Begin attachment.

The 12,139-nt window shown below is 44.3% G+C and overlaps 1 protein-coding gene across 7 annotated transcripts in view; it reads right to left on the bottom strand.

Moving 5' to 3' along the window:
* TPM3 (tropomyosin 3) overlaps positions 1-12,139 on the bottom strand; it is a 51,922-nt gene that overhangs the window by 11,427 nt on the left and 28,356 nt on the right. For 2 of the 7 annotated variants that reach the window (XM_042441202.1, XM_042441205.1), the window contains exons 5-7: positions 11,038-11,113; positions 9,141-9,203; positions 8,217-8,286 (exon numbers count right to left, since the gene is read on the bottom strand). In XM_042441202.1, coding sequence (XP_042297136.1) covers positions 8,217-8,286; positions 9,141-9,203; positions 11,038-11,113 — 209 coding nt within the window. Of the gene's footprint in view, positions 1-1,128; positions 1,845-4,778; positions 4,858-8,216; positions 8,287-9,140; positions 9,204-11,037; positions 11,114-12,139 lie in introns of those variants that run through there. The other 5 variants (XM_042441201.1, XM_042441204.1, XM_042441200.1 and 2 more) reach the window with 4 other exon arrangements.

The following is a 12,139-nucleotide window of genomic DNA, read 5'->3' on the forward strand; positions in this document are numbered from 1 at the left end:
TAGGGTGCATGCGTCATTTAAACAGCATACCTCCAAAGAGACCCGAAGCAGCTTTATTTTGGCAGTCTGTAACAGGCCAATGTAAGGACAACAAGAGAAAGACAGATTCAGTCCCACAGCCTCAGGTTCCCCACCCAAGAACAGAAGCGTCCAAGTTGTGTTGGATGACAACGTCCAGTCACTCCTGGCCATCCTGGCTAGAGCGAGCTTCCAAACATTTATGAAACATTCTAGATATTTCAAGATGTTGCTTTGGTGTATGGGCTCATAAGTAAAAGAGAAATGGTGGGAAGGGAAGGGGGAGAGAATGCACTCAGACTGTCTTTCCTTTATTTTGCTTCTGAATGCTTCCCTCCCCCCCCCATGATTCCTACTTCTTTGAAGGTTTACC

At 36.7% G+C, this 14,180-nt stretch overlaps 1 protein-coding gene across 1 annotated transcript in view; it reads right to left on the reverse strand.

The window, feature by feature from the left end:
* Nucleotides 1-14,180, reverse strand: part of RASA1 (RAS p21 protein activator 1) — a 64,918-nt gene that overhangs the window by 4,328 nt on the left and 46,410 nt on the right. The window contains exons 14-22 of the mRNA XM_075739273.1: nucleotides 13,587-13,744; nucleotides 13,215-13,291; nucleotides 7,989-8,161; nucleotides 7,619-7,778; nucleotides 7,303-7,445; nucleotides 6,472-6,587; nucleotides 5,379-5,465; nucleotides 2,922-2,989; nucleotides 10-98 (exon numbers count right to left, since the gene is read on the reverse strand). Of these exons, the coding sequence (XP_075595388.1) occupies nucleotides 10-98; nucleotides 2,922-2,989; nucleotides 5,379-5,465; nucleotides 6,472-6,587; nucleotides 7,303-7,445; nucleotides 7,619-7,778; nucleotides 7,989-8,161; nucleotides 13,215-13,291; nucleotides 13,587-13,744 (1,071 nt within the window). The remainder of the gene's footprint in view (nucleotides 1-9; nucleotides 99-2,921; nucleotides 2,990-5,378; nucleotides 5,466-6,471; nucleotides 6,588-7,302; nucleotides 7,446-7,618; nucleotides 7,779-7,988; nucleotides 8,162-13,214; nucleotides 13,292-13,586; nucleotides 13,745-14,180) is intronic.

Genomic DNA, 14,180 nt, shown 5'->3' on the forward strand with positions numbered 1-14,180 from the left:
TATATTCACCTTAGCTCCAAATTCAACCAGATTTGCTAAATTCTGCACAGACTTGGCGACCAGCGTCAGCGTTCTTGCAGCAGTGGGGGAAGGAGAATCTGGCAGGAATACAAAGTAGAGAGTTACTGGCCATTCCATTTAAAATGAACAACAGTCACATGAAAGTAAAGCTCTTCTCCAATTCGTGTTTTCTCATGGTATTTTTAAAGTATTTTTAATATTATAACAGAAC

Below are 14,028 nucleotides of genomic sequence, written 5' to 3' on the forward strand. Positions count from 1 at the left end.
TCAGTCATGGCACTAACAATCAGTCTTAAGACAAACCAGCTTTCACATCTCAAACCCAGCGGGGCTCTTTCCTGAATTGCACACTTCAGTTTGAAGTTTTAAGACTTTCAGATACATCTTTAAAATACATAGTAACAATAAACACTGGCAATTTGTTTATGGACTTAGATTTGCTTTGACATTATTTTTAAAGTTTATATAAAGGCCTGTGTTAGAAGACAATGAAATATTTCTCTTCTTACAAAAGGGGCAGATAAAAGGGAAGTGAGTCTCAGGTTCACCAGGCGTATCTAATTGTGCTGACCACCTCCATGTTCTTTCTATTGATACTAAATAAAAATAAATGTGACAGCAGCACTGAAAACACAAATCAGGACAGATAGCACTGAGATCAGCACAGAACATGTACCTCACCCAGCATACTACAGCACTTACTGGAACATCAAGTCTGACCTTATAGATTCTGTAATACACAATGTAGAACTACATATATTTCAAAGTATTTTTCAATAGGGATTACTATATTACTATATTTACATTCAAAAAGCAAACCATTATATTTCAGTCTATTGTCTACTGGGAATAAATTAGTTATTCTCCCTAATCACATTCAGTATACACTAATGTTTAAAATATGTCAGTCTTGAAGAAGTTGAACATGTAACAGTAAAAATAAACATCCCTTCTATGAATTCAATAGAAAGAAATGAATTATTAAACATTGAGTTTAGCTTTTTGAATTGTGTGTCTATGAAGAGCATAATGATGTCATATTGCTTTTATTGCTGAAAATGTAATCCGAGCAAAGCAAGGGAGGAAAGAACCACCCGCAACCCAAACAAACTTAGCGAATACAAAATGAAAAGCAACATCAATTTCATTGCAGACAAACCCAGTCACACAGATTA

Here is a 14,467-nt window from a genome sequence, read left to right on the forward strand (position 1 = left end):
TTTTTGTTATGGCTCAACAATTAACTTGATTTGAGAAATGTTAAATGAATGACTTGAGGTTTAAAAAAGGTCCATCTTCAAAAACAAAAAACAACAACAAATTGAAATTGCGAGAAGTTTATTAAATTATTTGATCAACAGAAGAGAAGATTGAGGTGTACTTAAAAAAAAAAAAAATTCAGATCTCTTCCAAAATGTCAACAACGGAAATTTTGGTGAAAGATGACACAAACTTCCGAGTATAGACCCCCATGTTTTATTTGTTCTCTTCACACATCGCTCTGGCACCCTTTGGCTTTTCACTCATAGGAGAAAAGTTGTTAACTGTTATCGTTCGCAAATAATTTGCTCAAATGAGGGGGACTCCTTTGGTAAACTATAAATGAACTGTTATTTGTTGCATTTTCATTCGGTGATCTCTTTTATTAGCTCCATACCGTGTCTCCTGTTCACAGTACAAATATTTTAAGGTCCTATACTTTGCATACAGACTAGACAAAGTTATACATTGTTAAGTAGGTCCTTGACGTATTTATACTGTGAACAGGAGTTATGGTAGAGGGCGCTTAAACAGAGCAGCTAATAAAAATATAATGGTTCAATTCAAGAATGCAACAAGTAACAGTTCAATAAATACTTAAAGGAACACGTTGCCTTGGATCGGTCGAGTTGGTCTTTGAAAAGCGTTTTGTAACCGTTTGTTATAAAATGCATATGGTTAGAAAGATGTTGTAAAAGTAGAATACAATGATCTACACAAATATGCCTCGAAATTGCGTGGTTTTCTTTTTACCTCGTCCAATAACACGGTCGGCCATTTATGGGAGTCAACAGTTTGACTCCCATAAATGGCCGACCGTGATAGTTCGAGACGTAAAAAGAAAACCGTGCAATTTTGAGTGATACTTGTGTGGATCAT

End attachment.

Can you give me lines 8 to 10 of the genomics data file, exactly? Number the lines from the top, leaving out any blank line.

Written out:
* Nucleotides 1-14,180, reverse strand: part of RASA1 (RAS p21 protein activator 1) — a 64,918-nt gene that overhangs the window by 4,328 nt on the left and 46,410 nt on the right. The window contains exons 14-22 of the mRNA XM_075739273.1: nucleotides 13,587-13,744; nucleotides 13,215-13,291; nucleotides 7,989-8,161; nucleotides 7,619-7,778; nucleotides 7,303-7,445; nucleotides 6,472-6,587; nucleotides 5,379-5,465; nucleotides 2,922-2,989; nucleotides 10-98 (exon numbers count right to left, since the gene is read on the reverse strand). Of these exons, the coding sequence (XP_075595388.1) occupies nucleotides 10-98; nucleotides 2,922-2,989; nucleotides 5,379-5,465; nucleotides 6,472-6,587; nucleotides 7,303-7,445; nucleotides 7,619-7,778; nucleotides 7,989-8,161; nucleotides 13,215-13,291; nucleotides 13,587-13,744 (1,071 nt within the window). The remainder of the gene's footprint in view (nucleotides 1-9; nucleotides 99-2,921; nucleotides 2,990-5,378; nucleotides 5,466-6,471; nucleotides 6,588-7,302; nucleotides 7,446-7,618; nucleotides 7,779-7,988; nucleotides 8,162-13,214; nucleotides 13,292-13,586; nucleotides 13,745-14,180) is intronic.

Genomic DNA, 14,180 nt, shown 5'->3' on the forward strand with positions numbered 1-14,180 from the left:
TATATTCACCTTAGCTCCAAATTCAACCAGATTTGCTAAATTCTGCACAGACTTGGCGACCAGCGTCAGCGTTCTTGCAGCAGTGGGGGAAGGAGAATCTGGCAGGAATACAAAGTAGAGAGTTACTGGCCATTCCATTTAAAATGAACAACAGTCACATGAAAGTAAAGCTCTTCTCCAATTCGTGTTTTCTCATGGTATTTTTAAAGTATTTTTAATATTATAACAGAAC